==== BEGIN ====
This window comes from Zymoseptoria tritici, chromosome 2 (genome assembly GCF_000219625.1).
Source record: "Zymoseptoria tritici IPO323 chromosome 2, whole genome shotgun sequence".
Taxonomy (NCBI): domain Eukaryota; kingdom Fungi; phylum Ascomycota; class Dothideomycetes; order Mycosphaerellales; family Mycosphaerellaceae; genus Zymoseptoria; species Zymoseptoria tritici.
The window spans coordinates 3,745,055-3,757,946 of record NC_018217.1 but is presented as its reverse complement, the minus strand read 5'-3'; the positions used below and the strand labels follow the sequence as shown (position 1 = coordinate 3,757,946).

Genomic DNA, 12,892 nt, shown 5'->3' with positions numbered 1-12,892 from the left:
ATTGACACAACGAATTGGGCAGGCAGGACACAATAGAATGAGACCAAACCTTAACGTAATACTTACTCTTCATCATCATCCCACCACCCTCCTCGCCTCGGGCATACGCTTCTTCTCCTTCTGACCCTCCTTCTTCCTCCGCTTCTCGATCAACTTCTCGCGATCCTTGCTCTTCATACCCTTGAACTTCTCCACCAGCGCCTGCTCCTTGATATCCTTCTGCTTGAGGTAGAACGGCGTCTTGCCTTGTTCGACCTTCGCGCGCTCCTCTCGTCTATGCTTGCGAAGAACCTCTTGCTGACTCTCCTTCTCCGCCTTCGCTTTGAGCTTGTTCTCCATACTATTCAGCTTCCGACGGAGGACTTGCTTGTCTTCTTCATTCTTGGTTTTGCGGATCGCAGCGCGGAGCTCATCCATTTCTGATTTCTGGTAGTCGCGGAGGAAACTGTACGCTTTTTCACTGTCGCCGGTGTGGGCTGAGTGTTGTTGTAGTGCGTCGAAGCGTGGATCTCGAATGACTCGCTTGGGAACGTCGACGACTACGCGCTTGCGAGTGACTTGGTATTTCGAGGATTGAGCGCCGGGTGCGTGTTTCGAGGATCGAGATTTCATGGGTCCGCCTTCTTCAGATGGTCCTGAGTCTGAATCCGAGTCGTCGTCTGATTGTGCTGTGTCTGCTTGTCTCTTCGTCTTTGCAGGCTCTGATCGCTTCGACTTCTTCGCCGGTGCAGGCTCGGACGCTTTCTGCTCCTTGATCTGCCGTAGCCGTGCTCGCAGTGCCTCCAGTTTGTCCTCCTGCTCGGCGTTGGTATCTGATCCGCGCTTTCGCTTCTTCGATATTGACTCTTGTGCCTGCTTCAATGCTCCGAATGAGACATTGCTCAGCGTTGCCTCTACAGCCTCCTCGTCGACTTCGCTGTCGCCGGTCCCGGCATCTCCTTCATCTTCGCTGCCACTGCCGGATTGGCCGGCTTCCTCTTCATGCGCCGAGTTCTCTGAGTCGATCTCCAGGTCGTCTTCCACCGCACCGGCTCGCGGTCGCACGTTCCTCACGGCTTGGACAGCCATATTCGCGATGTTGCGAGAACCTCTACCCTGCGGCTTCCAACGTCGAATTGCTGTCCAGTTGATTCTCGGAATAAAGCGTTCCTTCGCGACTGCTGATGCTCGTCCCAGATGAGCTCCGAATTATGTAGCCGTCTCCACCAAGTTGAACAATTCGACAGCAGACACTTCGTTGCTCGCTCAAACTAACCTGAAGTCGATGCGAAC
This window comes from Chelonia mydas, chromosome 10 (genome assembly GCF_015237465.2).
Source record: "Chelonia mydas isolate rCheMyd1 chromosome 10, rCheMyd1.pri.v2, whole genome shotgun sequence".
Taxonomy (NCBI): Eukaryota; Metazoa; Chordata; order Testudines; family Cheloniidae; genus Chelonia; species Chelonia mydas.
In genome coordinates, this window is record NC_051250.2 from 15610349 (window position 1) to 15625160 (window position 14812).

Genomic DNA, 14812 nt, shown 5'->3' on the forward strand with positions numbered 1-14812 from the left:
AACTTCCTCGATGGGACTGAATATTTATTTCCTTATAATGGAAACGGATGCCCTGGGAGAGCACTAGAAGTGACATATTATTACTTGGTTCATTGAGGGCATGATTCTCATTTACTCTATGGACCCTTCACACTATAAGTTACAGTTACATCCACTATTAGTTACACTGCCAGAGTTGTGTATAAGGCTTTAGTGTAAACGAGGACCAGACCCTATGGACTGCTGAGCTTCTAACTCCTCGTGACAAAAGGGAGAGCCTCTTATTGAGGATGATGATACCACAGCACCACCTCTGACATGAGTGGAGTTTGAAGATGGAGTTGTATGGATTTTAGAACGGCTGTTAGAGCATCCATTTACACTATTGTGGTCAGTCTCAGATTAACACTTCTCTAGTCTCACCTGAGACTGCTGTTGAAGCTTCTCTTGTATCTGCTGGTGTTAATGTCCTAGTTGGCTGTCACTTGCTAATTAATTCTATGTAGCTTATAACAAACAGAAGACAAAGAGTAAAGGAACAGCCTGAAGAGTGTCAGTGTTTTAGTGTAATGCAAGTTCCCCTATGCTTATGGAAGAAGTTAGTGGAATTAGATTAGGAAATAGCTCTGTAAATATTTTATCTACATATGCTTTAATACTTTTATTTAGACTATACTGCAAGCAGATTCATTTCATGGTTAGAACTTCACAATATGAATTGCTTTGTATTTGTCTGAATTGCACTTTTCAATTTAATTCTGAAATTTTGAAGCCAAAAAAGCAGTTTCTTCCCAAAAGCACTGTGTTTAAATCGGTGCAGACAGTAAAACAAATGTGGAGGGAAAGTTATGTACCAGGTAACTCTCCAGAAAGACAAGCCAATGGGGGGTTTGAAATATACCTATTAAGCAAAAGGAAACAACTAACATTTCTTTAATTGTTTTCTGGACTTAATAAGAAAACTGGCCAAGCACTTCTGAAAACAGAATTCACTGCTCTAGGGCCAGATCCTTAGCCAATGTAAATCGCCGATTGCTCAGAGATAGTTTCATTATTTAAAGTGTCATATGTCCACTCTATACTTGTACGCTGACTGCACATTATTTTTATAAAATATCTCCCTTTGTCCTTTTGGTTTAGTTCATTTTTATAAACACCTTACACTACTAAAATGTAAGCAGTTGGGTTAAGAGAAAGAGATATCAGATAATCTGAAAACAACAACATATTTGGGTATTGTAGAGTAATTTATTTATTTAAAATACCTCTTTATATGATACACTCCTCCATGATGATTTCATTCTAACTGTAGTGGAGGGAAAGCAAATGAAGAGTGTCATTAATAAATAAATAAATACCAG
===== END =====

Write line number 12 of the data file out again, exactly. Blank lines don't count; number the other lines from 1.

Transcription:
AACTTCCTCGATGGGACTGAATATTTATTTCCTTATAATGGAAACGGATGCCCTGGGAGAGCACTAGAAGTGACATATTATTACTTGGTTCATTGAGGGCATGATTCTCATTTACTCTATGGACCCTTCACACTATAAGTTACAGTTACATCCACTATTAGTTACACTGCCAGAGTTGTGTATAAGGCTTTAGTGTAAACGAGGACCAGACCCTATGGACTGCTGAGCTTCTAACTCCTCGTGACAAAAGGGAGAGCCTCTTATTGAGGATGATGATACCACAGCACCACCTCTGACATGAGTGGAGTTTGAAGATGGAGTTGTATGGATTTTAGAACGGCTGTTAGAGCATCCATTTACACTATTGTGGTCAGTCTCAGATTAACACTTCTCTAGTCTCACCTGAGACTGCTGTTGAAGCTTCTCTTGTATCTGCTGGTGTTAATGTCCTAGTTGGCTGTCACTTGCTAATTAATTCTATGTAGCTTATAACAAACAGAAGACAAAGAGTAAAGGAACAGCCTGAAGAGTGTCAGTGTTTTAGTGTAATGCAAGTTCCCCTATGCTTATGGAAGAAGTTAGTGGAATTAGATTAGGAAATAGCTCTGTAAATATTTTATCTACATATGCTTTAATACTTTTATTTAGACTATACTGCAAGCAGATTCATTTCATGGTTAGAACTTCACAATATGAATTGCTTTGTATTTGTCTGAATTGCACTTTTCAATTTAATTCTGAAATTTTGAAGCCAAAAAAGCAGTTTCTTCCCAAAAGCACTGTGTTTAAATCGGTGCAGACAGTAAAACAAATGTGGAGGGAAAGTTATGTACCAGGTAACTCTCCAGAAAGACAAGCCAATGGGGGGTTTGAAATATACCTATTAAGCAAAAGGAAACAACTAACATTTCTTTAATTGTTTTCTGGACTTAATAAGAAAACTGGCCAAGCACTTCTGAAAACAGAATTCACTGCTCTAGGGCCAGATCCTTAGCCAATGTAAATCGCCGATTGCTCAGAGATAGTTTCATTATTTAAAGTGTCATATGTCCACTCTATACTTGTACGCTGACTGCACATTATTTTTATAAAATATCTCCCTTTGTCCTTTTGGTTTAGTTCATTTTTATAAACACCTTACACTACTAAAATGTAAGCAGTTGGGTTAAGAGAAAGAGATATCAGATAATCTGAAAACAACAACATATTTGGGTATTGTAGAGTAATTTATTTATTTAAAATACCTCTTTATATGATACACTCCTCCATGATGATTTCATTCTAACTGTAGTGGAGGGAAAGCAAATGAAGAGTGTCATTAATAAATAAATAAATACCAG